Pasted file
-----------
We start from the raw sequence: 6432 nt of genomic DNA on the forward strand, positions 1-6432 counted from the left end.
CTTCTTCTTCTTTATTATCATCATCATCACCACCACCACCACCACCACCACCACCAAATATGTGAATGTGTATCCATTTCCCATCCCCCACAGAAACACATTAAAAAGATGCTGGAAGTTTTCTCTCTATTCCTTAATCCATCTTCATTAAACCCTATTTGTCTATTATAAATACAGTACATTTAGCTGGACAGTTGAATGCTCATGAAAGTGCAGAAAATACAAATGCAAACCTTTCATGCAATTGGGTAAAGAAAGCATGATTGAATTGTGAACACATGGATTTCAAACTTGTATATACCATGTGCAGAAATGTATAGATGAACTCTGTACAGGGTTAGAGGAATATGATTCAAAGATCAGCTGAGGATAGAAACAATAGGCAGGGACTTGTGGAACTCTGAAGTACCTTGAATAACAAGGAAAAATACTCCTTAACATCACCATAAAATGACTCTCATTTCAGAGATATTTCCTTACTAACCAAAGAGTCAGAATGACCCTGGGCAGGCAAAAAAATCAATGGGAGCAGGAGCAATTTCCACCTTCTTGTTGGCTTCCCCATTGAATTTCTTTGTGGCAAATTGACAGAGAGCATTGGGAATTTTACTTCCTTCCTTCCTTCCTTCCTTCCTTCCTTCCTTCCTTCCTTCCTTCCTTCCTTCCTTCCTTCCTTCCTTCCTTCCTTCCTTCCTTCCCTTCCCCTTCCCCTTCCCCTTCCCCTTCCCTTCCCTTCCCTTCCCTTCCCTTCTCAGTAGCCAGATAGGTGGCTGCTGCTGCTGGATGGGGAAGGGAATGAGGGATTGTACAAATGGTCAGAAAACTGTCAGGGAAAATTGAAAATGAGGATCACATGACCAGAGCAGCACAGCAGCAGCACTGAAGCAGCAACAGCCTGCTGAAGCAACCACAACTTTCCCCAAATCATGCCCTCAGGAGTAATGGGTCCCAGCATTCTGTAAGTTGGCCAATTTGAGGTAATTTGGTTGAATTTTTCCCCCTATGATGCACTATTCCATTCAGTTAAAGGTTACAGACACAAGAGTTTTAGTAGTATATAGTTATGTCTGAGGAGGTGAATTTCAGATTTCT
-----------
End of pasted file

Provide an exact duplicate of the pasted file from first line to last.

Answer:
We start from the raw sequence: 6432 nt of genomic DNA on the forward strand, positions 1-6432 counted from the left end.
CTTCTTCTTCTTTATTATCATCATCATCACCACCACCACCACCACCACCACCACCAAATATGTGAATGTGTATCCATTTCCCATCCCCCACAGAAACACATTAAAAAGATGCTGGAAGTTTTCTCTCTATTCCTTAATCCATCTTCATTAAACCCTATTTGTCTATTATAAATACAGTACATTTAGCTGGACAGTTGAATGCTCATGAAAGTGCAGAAAATACAAATGCAAACCTTTCATGCAATTGGGTAAAGAAAGCATGATTGAATTGTGAACACATGGATTTCAAACTTGTATATACCATGTGCAGAAATGTATAGATGAACTCTGTACAGGGTTAGAGGAATATGATTCAAAGATCAGCTGAGGATAGAAACAATAGGCAGGGACTTGTGGAACTCTGAAGTACCTTGAATAACAAGGAAAAATACTCCTTAACATCACCATAAAATGACTCTCATTTCAGAGATATTTCCTTACTAACCAAAGAGTCAGAATGACCCTGGGCAGGCAAAAAAATCAATGGGAGCAGGAGCAATTTCCACCTTCTTGTTGGCTTCCCCATTGAATTTCTTTGTGGCAAATTGACAGAGAGCATTGGGAATTTTACTTCCTTCCTTCCTTCCTTCCTTCCTTCCTTCCTTCCTTCCTTCCTTCCTTCCTTCCTTCCTTCCTTCCTTCCTTCCTTCCTTCCTTCCCTTCCCCTTCCCCTTCCCCTTCCCCTTCCCTTCCCTTCCCTTCCCTTCCCTTCTCAGTAGCCAGATAGGTGGCTGCTGCTGCTGGATGGGGAAGGGAATGAGGGATTGTACAAATGGTCAGAAAACTGTCAGGGAAAATTGAAAATGAGGATCACATGACCAGAGCAGCACAGCAGCAGCACTGAAGCAGCAACAGCCTGCTGAAGCAACCACAACTTTCCCCAAATCATGCCCTCAGGAGTAATGGGTCCCAGCATTCTGTAAGTTGGCCAATTTGAGGTAATTTGGTTGAATTTTTCCCCCTATGATGCACTATTCCATTCAGTTAAAGGTTACAGACACAAGAGTTTTAGTAGTATATAGTTATGTCTGAGGAGGTGAATTTCAGATTTCT